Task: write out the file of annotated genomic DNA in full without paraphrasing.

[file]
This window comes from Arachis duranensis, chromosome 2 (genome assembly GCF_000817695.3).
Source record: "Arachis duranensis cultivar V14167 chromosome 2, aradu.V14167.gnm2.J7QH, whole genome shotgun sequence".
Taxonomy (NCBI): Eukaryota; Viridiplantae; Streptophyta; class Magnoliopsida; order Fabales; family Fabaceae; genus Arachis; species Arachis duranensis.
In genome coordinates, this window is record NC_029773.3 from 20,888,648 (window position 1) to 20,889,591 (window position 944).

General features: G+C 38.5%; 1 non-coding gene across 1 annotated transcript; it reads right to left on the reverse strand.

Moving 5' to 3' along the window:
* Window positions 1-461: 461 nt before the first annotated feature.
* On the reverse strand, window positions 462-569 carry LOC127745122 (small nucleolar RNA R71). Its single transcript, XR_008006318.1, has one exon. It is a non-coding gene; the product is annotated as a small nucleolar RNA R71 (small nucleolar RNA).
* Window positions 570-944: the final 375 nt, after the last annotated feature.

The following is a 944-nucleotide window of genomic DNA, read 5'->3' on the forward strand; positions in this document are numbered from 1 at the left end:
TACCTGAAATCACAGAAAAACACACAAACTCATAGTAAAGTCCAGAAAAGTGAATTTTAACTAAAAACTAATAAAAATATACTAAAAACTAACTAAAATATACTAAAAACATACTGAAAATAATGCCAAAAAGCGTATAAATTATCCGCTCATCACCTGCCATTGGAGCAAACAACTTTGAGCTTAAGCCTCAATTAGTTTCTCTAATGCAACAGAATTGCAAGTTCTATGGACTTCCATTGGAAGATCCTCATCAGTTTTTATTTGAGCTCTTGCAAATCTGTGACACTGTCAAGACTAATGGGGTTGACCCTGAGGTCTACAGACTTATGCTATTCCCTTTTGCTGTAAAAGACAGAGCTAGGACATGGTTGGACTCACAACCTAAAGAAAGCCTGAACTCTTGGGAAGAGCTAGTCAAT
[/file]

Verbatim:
This window comes from Arachis duranensis, chromosome 2 (genome assembly GCF_000817695.3).
Source record: "Arachis duranensis cultivar V14167 chromosome 2, aradu.V14167.gnm2.J7QH, whole genome shotgun sequence".
Taxonomy (NCBI): Eukaryota; Viridiplantae; Streptophyta; class Magnoliopsida; order Fabales; family Fabaceae; genus Arachis; species Arachis duranensis.
In genome coordinates, this window is record NC_029773.3 from 20,888,648 (window position 1) to 20,889,591 (window position 944).

General features: G+C 38.5%; 1 non-coding gene across 1 annotated transcript; it reads right to left on the reverse strand.

Moving 5' to 3' along the window:
* Window positions 1-461: 461 nt before the first annotated feature.
* On the reverse strand, window positions 462-569 carry LOC127745122 (small nucleolar RNA R71). Its single transcript, XR_008006318.1, has one exon. It is a non-coding gene; the product is annotated as a small nucleolar RNA R71 (small nucleolar RNA).
* Window positions 570-944: the final 375 nt, after the last annotated feature.

The following is a 944-nucleotide window of genomic DNA, read 5'->3' on the forward strand; positions in this document are numbered from 1 at the left end:
TACCTGAAATCACAGAAAAACACACAAACTCATAGTAAAGTCCAGAAAAGTGAATTTTAACTAAAAACTAATAAAAATATACTAAAAACTAACTAAAATATACTAAAAACATACTGAAAATAATGCCAAAAAGCGTATAAATTATCCGCTCATCACCTGCCATTGGAGCAAACAACTTTGAGCTTAAGCCTCAATTAGTTTCTCTAATGCAACAGAATTGCAAGTTCTATGGACTTCCATTGGAAGATCCTCATCAGTTTTTATTTGAGCTCTTGCAAATCTGTGACACTGTCAAGACTAATGGGGTTGACCCTGAGGTCTACAGACTTATGCTATTCCCTTTTGCTGTAAAAGACAGAGCTAGGACATGGTTGGACTCACAACCTAAAGAAAGCCTGAACTCTTGGGAAGAGCTAGTCAAT